Thanks to all of you who sent in your cookery questions. This month, rather than just selecting one, I decided to answer a few of your questions, check to see if yours is included. Sorry I couldn’t answer them all, but keep them coming in.


Shirley from Doncaster asked:

“Hi Tom, I’m looking for a good red onion marmalade recipe the one I tried last year was nice but took 9 hours to cook. “

My onion jam recipe from my ‘Best Ever Dishes’ cookbook, should do the trick. This sweet and savoury jam goes with so many meals and it’s really easy to make – a winner!

Makes about 450g


  • 1.5kg Spanish onions, halved and finely sliced
  • 50g demerara sugar
  • 2 garlic cloves, grated
  • 120ml water
  • 100ml cider vinegar
  • ½ tbsp thyme leaves


  1. Place the onions in a large, heavy-bottomed, non-stick pan. Add the sugar, garlic, water and cider vinegar. Cook over a medium heat, stirring to dissolve the sugar.
  2. Continue to stir at frequent intervals until the jam is thick, brown and sticky – this will take up to an hour.
  3. Remove from the heat and cool. When cold, stir in the thyme. Seal in a sterilised jar or container. It will keep for up to a week in the fridge.

Hilary from Wrexham asked:

“Hi Tom I see ‘umami’ everywhere! What is it, where did it come from and how do I work it into my cookery?

Umami is essentially a savoury ‘meaty’ flavour that we crave, often called the 5th sense of taste. The others being sweet, bitter, salty, and sour.

It’s naturally found in proteins like pork, beef, fish, shellfish and vegetables like tomatoes, mushrooms, and seaweeds are also high in umami. Whether intentionally or unintentionally, we often add umami whenever it seems like something is missing in our food. Umami boosters that are great to stock your cupboard include ketchup, miso, truffle oil and soy sauce, to name a few.

Alison from Romford asked:

“Hi. Have just been salivating over your recipe for Shepherds Pie. Easy question; the oven temperatures – which type of oven are they for? ie. fan?”

You’re right this is an easy one.  Cook my Shepherds Pie for 45 minutes at 200c fan oven/ 220c/ or gas mark 5.

Sophie for Coventry asked:

“When making vegetable purées whether it be pea, onion, cauliflower etc how do you stop it from being grainy? Many thanks Pirate.”

For vegetable purees, I’d recommend making sure they are cooked out long enough so that they don’t have any hard fibres left. Then use a proper blender with a sharp blade to blitz the vegetable until smooth. Pass through a fine sieve to ensure any little bits are left in the sieve rather than the puree.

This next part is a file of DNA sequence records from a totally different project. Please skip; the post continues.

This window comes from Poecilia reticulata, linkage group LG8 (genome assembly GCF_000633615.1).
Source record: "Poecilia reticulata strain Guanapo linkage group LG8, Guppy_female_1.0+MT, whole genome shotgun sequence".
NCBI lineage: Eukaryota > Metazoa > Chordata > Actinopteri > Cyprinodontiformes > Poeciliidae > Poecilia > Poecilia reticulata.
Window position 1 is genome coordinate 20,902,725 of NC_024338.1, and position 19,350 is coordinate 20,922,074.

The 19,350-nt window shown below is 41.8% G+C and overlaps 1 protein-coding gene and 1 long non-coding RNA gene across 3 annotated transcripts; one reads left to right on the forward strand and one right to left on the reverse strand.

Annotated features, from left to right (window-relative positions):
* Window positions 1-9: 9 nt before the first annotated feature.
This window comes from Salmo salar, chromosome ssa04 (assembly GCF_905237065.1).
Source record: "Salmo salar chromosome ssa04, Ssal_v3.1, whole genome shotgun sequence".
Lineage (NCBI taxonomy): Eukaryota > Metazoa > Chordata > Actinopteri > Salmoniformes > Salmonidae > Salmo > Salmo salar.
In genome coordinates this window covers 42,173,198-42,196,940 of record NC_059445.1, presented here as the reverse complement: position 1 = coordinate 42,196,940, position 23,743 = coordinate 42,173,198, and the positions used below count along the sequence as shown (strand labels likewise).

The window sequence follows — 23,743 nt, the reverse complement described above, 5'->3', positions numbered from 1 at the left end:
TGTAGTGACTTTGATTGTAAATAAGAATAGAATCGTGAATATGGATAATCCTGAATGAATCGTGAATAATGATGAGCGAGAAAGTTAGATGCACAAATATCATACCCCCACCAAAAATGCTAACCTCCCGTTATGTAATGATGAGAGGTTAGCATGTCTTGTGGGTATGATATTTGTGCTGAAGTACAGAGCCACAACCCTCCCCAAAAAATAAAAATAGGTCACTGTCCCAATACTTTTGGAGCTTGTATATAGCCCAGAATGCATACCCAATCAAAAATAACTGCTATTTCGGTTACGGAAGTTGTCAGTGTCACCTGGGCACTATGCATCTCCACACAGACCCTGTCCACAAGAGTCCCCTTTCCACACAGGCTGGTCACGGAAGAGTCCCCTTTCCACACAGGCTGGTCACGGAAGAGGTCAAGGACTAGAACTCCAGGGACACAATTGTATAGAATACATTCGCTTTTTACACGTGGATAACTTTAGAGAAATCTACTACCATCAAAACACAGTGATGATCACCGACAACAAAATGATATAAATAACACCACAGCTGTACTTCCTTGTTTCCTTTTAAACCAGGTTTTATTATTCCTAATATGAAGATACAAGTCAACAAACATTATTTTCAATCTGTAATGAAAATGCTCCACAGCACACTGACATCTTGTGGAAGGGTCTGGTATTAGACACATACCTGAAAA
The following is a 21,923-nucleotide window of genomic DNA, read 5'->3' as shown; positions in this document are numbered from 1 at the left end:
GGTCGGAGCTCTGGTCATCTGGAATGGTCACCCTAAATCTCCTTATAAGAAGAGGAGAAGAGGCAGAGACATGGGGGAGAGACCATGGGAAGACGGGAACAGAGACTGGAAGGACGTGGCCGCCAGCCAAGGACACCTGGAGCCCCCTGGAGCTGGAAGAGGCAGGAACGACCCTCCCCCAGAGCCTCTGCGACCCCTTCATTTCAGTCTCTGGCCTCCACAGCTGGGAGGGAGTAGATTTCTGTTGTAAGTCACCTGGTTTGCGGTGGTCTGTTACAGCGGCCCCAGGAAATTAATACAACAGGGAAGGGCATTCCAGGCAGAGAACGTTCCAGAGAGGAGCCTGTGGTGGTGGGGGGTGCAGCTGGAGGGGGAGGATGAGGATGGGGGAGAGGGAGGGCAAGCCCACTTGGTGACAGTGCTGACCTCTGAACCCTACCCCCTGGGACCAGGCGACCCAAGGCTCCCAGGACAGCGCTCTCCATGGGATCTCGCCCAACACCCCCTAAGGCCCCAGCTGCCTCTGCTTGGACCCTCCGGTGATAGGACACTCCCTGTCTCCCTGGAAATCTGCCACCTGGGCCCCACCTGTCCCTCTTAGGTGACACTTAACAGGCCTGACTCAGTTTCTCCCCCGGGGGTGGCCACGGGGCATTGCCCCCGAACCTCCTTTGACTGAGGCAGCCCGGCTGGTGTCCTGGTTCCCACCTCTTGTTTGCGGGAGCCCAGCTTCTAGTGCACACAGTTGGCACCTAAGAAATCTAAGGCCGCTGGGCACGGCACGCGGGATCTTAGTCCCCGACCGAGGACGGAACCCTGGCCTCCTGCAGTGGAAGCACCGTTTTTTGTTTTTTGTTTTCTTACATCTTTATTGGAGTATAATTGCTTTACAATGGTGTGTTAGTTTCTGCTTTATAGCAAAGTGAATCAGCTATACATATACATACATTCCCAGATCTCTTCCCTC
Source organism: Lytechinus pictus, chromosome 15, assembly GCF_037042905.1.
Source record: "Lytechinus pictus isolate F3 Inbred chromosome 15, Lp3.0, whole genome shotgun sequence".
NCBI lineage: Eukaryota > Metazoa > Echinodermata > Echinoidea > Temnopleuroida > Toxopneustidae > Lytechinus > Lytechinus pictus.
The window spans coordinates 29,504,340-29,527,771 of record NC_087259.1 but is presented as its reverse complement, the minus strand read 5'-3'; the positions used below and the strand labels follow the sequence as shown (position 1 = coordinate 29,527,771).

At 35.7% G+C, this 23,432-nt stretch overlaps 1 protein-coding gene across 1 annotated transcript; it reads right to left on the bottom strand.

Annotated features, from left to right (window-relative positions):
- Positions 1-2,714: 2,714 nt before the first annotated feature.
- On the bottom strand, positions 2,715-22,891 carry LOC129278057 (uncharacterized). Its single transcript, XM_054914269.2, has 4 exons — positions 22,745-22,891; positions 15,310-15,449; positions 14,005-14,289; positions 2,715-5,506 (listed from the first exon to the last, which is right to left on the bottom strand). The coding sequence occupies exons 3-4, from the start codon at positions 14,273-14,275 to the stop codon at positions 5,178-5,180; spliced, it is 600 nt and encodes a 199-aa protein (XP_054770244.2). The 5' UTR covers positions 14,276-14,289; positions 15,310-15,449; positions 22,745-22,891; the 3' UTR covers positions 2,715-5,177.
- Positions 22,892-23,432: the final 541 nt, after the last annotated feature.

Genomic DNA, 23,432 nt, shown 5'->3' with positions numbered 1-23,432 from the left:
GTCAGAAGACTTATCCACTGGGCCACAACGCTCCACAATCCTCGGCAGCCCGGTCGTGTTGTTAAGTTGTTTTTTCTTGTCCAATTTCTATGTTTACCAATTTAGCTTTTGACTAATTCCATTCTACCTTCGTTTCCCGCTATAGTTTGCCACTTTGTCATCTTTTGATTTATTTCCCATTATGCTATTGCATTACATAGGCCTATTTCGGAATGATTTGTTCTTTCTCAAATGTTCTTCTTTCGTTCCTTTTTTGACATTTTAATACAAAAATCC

Ash from Buckinghamshire asked:

“Tom – what’s your advice for filleting flat fish? What’s the best knife to use and what’s the best approach to minimise any waist? Thanks. ”

Check out my YouTube video on ‘How to fillet a fish’.

Katrina from Aylesbury asked:

“My fiancé’s aunt owns a fresh fish shop on the Eastbourne seafront and every Christmas we get fresh fish of our choice to take back home to Aylesbury. Recently I went to an Indian restaurant and had monkfish that was infused in tikka like spices as part of a sea platter. How can I recreate this bearing in mind the fish we take home we usually have to freeze… So would need to take defrosting into account.”

Although I can’t tell you how to recreate the dish, here’s my advice on freezing monkfish.  Before you freeze, I suggest brining, this will keep it moist when defrosted.
To make the brine use 500ml of cold water and 50g table salt whisked together. Add the monkfish and leave in the brine for 20 minutes. Drain, pat dry, then wrap and freeze.
Monkfish is the best fish for curries as it’s meaty and robust. Just defrost slowly in the fridge and then use as you would for a chicken curry.  Why not try my monkfish curry, easy to make and is the perfect winter comfort food. Click here to view.

Wayne from Chelsea Heights, Australia asked:

“I am trying to cook pork loin about 4 inches diameter with skin. Clearly I want some nice crackling but I don’t want the pork to be dry. Any hints will be greatly appreciated.”

I suggest brining the pork loin first.  The brine will help keep the pork moist and will also season the meat.

To make the brine use 500ml of cold water and 50g table salt whisked together. Add the pork and leave in the brine for 2 hours. Remove and dry out in the fridge, don’t wrap in cling film or foil, just leave uncovered so that the skin dries out.

Start by cooking the pork in a hot pan, skin side down and slowly cook out till it starts to pop and crisp up. Once the skin is crisp cook the loin in the oven as you normally would.


Keep your questions coming in Pirates.